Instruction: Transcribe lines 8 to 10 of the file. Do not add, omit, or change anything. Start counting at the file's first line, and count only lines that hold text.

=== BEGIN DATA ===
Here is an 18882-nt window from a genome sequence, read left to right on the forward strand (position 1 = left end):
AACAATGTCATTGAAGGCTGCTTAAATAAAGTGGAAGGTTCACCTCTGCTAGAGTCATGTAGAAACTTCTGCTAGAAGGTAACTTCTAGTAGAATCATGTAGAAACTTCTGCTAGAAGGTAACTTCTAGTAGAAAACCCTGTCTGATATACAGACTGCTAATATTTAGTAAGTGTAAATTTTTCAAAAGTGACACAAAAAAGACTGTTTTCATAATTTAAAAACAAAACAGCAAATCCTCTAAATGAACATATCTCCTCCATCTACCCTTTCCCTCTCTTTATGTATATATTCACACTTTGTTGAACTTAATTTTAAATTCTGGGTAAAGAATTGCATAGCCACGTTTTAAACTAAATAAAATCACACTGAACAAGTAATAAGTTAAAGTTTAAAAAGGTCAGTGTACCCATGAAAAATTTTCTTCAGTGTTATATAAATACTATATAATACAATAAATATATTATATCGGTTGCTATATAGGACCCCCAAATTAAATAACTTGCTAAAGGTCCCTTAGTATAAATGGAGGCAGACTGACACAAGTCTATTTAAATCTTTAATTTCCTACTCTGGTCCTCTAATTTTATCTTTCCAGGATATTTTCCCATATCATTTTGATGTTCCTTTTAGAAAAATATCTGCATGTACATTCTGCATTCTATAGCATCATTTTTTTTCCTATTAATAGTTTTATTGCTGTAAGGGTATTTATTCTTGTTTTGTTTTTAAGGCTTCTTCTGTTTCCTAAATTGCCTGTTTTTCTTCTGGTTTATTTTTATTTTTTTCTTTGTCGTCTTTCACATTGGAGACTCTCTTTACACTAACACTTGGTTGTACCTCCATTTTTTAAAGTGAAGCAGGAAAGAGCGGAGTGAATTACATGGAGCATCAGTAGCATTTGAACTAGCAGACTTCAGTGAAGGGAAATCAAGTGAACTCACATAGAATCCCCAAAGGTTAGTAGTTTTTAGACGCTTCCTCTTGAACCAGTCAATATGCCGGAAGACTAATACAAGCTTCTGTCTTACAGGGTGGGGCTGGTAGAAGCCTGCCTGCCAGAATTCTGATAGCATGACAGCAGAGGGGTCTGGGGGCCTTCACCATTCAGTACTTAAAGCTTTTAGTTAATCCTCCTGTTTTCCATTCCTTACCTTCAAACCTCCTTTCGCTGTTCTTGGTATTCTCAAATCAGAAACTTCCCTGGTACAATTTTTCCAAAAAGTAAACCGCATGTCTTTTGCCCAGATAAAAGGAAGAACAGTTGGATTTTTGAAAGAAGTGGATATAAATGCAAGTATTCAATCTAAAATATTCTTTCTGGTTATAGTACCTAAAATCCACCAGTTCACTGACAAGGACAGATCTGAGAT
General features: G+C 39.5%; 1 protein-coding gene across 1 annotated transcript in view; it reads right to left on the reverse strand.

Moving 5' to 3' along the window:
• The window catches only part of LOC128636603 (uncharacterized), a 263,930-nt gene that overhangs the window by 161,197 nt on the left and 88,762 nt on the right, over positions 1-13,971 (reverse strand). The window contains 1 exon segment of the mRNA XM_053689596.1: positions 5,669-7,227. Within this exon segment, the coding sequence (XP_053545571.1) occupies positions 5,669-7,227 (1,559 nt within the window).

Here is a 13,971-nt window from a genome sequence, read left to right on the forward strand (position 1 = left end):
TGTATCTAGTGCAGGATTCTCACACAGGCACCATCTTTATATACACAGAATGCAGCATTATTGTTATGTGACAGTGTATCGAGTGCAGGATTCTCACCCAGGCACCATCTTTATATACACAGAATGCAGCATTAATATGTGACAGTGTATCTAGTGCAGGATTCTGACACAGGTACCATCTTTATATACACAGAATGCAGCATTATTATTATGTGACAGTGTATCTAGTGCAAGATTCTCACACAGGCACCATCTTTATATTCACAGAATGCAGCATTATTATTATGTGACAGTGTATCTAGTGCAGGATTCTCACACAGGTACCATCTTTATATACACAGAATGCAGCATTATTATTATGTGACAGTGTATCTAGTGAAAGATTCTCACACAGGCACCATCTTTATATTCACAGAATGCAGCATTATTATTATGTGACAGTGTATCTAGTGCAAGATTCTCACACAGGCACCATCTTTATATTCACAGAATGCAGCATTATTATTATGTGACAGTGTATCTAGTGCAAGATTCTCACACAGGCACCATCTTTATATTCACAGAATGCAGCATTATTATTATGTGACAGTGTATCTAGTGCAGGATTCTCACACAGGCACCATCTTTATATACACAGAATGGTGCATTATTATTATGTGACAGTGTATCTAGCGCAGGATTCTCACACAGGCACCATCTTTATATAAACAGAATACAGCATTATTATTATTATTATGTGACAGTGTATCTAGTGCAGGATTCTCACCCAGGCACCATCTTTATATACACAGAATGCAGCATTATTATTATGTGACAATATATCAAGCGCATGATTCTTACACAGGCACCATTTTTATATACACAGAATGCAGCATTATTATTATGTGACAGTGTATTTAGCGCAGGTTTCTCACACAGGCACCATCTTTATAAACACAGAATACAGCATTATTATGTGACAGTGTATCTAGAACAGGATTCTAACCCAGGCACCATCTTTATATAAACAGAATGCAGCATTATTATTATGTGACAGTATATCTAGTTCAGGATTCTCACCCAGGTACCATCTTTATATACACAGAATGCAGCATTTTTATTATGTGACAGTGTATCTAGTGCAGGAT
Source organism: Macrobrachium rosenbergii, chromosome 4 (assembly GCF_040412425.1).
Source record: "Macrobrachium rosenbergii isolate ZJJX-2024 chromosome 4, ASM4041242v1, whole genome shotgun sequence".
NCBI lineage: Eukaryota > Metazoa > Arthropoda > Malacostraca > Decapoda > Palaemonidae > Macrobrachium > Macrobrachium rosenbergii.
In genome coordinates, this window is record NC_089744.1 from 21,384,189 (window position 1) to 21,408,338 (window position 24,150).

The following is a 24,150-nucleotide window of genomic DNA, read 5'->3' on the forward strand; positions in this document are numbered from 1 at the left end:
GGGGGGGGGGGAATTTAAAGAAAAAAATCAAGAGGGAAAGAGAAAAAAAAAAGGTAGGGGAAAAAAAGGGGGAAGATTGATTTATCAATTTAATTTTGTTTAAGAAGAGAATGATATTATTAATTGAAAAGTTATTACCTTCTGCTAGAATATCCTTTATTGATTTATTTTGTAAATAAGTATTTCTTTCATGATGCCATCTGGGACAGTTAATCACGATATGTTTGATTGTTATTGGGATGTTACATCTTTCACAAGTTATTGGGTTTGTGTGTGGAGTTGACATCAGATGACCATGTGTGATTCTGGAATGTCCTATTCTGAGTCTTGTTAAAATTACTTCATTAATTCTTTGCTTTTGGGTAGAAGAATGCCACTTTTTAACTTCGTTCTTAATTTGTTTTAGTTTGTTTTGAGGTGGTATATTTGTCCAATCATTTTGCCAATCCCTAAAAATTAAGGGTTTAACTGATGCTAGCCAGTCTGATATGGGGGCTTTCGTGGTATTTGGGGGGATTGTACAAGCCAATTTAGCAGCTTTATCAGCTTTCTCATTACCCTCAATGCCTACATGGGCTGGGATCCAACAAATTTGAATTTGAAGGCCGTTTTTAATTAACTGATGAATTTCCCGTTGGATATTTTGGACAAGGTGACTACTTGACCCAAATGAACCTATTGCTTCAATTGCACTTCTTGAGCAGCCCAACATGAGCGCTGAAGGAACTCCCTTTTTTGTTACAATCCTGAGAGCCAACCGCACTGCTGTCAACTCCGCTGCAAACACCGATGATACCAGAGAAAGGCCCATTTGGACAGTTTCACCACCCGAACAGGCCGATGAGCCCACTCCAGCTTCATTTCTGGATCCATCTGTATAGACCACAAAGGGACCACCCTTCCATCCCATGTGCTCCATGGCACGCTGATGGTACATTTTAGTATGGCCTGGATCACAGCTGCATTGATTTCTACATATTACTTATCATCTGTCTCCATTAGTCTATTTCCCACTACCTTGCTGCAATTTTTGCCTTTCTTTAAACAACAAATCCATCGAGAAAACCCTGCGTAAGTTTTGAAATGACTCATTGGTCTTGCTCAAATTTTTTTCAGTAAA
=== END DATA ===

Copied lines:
Source organism: Macrobrachium rosenbergii, chromosome 4 (assembly GCF_040412425.1).
Source record: "Macrobrachium rosenbergii isolate ZJJX-2024 chromosome 4, ASM4041242v1, whole genome shotgun sequence".
NCBI lineage: Eukaryota > Metazoa > Arthropoda > Malacostraca > Decapoda > Palaemonidae > Macrobrachium > Macrobrachium rosenbergii.